London: British Prime Minister David Cameron and visiting French Prime Minister Manuel Valls met and discussed about the future of Europe, economy and the global battle against the Islamic State (IS).
The meeting was held on Monday at Downing Street where they were also joined by the British Chancellor of the Exchequer George Osborne for "productive discussions", which lasted around 45 minutes, Xinhua reported.
On the economy issue, the leaders "discussed their own domestic approaches and the prime minister set out steps the British government has taken to encourage foreign investment and to help businesses expand here", an official statement said.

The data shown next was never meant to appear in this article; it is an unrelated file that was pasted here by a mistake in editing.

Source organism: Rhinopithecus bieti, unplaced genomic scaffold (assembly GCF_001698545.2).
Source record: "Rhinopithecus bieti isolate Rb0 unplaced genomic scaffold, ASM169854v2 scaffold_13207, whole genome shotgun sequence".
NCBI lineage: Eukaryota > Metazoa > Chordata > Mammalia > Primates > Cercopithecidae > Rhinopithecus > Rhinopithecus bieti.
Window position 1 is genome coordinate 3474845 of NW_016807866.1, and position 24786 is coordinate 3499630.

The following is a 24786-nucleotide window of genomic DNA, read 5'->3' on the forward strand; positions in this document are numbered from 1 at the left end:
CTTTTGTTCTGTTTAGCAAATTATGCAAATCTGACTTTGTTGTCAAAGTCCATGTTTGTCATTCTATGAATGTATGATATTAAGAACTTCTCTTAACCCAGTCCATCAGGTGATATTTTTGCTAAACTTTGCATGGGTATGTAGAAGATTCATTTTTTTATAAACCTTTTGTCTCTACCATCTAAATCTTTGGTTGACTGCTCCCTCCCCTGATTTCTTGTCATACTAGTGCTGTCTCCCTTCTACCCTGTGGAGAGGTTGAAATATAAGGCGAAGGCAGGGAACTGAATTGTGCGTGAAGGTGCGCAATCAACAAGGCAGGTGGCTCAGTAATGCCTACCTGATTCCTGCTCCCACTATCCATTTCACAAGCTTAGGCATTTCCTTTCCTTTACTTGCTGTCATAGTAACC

The leaders agreed on the need for the European Union (EU) institutions to focus on measures that will stimulate growth and to use the EU budget to support national infrastructure and regeneration projects as well as the need for better regulation at EU level, it said.
Cameron raised the issue of free movement and reiterated his view that this should not be an unqualified right, the statement noted.
On tackling IS, the two sides discussed efforts by the international community to defeat IS in both Iraq and Syria and agreed on the importance of pursuing and strengthening defence cooperation.
Cameron and Valls also discussed how the two countries could work together to tackle the threat posed by foreign fighters in terms of preventing travel and tackling radicalisation at home.